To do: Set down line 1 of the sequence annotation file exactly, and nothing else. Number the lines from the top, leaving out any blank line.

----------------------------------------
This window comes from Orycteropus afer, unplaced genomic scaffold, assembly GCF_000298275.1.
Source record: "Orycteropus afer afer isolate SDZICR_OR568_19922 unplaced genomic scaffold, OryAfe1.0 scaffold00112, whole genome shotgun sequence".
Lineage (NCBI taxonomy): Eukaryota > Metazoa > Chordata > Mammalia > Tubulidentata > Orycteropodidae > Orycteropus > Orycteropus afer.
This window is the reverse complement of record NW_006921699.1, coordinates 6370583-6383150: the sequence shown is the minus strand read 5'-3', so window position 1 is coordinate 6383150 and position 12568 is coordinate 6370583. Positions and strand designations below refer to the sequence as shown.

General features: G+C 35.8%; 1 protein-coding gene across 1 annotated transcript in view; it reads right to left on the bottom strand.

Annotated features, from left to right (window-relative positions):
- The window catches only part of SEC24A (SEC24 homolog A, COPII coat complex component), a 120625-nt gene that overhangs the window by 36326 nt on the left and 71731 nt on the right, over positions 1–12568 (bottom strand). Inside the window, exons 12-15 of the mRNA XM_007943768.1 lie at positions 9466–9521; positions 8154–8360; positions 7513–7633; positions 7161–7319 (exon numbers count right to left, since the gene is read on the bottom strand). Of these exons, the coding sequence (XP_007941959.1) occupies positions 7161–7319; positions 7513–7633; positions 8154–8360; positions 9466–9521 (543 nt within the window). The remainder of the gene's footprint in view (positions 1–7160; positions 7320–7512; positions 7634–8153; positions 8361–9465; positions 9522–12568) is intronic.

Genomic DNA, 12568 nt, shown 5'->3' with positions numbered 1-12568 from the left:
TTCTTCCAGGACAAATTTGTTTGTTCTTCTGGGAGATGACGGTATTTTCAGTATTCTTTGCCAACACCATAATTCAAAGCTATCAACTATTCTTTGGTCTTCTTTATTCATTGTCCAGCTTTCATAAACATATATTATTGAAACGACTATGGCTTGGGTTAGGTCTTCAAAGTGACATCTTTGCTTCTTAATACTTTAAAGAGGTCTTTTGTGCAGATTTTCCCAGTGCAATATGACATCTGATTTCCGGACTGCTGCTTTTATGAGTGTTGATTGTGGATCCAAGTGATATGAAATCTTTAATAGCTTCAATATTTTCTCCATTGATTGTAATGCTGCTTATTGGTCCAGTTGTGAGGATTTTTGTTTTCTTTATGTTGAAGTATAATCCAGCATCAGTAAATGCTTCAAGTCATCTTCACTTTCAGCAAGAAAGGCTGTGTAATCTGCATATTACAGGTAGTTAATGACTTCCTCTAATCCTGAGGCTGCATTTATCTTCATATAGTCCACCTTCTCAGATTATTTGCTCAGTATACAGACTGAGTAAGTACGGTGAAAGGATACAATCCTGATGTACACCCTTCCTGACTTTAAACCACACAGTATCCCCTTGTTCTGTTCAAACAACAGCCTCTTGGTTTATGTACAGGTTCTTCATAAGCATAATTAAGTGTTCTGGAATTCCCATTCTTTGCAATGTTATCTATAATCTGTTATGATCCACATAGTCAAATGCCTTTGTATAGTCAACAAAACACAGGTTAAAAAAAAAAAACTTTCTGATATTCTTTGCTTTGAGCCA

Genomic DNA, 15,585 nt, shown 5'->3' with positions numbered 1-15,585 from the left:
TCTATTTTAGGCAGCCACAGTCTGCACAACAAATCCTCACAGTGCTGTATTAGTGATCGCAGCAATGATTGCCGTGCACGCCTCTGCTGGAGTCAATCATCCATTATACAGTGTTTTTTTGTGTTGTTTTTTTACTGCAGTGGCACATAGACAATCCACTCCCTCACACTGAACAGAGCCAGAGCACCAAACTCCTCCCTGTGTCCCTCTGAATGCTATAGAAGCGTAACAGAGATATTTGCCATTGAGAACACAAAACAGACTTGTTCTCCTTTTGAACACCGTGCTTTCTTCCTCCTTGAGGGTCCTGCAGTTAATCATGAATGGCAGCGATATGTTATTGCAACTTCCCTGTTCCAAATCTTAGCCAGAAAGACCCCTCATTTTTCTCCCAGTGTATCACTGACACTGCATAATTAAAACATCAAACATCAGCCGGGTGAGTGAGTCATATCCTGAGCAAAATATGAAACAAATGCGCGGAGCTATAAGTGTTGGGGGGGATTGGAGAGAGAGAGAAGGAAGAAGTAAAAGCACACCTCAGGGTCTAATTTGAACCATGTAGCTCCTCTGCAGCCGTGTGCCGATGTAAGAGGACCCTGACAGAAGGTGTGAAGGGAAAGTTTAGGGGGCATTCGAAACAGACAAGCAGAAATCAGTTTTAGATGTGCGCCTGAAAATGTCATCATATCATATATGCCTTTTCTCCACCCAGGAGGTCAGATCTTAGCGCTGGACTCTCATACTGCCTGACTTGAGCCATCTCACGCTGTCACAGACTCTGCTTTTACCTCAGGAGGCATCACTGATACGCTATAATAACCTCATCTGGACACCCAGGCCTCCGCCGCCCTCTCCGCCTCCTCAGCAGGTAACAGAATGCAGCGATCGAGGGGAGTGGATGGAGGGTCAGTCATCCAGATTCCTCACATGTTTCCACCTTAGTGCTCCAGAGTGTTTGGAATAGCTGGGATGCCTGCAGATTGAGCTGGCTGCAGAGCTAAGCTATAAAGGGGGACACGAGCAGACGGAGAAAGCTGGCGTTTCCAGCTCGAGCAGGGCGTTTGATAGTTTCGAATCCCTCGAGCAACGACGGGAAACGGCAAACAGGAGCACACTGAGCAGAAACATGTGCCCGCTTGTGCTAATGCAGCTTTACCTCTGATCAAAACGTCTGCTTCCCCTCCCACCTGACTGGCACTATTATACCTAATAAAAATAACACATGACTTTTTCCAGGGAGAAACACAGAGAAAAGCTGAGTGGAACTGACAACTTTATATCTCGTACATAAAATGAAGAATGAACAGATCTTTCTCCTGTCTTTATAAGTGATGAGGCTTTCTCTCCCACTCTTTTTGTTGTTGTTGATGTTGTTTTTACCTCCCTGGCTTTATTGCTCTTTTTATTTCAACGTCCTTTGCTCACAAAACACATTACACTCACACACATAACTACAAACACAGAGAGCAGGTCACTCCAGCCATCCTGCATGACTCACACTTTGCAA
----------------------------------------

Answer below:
This window comes from Orycteropus afer, unplaced genomic scaffold, assembly GCF_000298275.1.